Thinking about giving a gift card to someone for the holidays?

Here’s a quick rundown of the different kinds of cards:

  • Store gift cards
    Branded by a single merchant or group of merchants, and can only be used at those stores.
  • Network branded gift cards
    These will have a logo like American Express, Discover, MasterCard, or Visa and can be used wherever the network credit cards are used. They are reloadable, which means the recipient can add more money to them when they run out.
  • Reloadable prepaid cards
    You can use these cards the same way you’d use reloadable gift cards, but the rules that cover these cards are not the same. If it isn’t sold as a gift card, then the federal rules that cover gift cards don’t apply. For example, for such cards, the card issuer might immediately start charging fees, like monthly service fees.

When you give the card, give the terms and conditions and the receipt, too. The terms and conditions are sometimes included in the original packaging. Also, consider the financial condition of the business offering the card. For example, if you give a store gift card and the retailer goes under, the card may not be redeemable. Also, if locations near your recipient close, the card may be harder to use.

If you get a card as a gift

Here’s how to make sure you’re getting the most out of it.

  • Gift cards should spell out what fees they charge, so read the fine print. For example, even though the federal rules are the same for all gift cards, additional policies may be set by the merchant or bank issuing the card. Be sure you understand these policies.
  • What happens if you lose your card or if it’s stolen? Some issuers, like stores, might not replace them . Other issuers might replace the card, but only if you registered it before it was lost or stolen.Use the card sooner, rather than later. Take my word for it, these cards can be easily misplaced and forgotten.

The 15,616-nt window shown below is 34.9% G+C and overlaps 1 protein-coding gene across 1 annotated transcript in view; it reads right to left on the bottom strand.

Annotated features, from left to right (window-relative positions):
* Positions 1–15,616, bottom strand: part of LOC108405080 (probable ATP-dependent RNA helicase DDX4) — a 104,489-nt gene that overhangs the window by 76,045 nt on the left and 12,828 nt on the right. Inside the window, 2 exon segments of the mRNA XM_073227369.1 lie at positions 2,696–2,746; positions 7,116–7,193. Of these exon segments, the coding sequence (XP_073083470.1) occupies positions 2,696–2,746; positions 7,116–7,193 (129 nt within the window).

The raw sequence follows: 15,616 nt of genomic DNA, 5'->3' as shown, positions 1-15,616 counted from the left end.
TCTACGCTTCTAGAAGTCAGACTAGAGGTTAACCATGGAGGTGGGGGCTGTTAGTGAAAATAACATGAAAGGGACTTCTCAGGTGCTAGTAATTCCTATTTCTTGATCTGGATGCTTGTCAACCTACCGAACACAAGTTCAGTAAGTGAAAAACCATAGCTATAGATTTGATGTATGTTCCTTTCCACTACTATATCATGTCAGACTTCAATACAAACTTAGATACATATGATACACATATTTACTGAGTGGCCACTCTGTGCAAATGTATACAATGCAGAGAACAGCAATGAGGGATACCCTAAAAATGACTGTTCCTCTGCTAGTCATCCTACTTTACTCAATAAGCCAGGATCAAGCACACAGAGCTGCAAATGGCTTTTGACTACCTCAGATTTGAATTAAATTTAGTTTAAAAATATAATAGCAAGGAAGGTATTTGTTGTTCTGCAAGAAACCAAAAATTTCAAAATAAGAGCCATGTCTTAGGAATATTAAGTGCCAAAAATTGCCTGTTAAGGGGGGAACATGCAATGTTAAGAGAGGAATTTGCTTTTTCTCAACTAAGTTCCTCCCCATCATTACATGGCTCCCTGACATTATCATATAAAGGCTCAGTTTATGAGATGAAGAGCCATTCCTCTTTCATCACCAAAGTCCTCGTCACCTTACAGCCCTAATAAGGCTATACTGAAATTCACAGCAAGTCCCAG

• Write down the card number, security code, and customer service phone number and keep them in a safe place.
  • Treat the card like cash, especially if the issuer will not replace it, and keep your card until you are sure you will not be making any returns. Some merchants require that refunds be added back to the card.

To learn more about pre-paid cards, Ask CFPB.

Live from Durham, NC!

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We’re in Durham, NC, today to hold a field hearing on general purpose reloadable prepaid cards, commonly known as prepaid cards. If you’re looking for our livestream, you’ve come to the right place.

Today’s live events have now ended. You can watch the recording below, or read CFPB Director Richard Cordray’s remarks.

If you missed the event, CFPB Director Richard Cordray announced that the Bureau is asking for comments about general purpose reloadable prepaid cards, referred to here simply as “prepaid cards”, through an Advance Notice of Proposed Rulemaking (ANPR). Before we act, we want your input. Here are some of the things we’re considering:

What steps could the Bureau take to most effectively regulate these products to provide the consumer with transparent, useful, and timely fee disclosures? Should market participants be required to provide disclosure pre-sale, post-sale, or both?

The Bureau intends to extend federal consumer protections to prepaid cards. Should proposed consumer protections be the same as for checking account debit cards? Should there be any modifications to protections as they are extended to prepaid cards?

Currently, most prepaid cards do not offer a savings account associated with the card. The Bureau seeks public input on the costs, and benefits, and consumer protection issues related to savings features offered with prepaid cards.

Additional questions are in the ANPR. Do you have questions or comments of your own to share? We’d love to hear them.

Sign up for our email list and we’ll notify you when the comment period opens.

Here’s the recording of today’s panel and field hearing.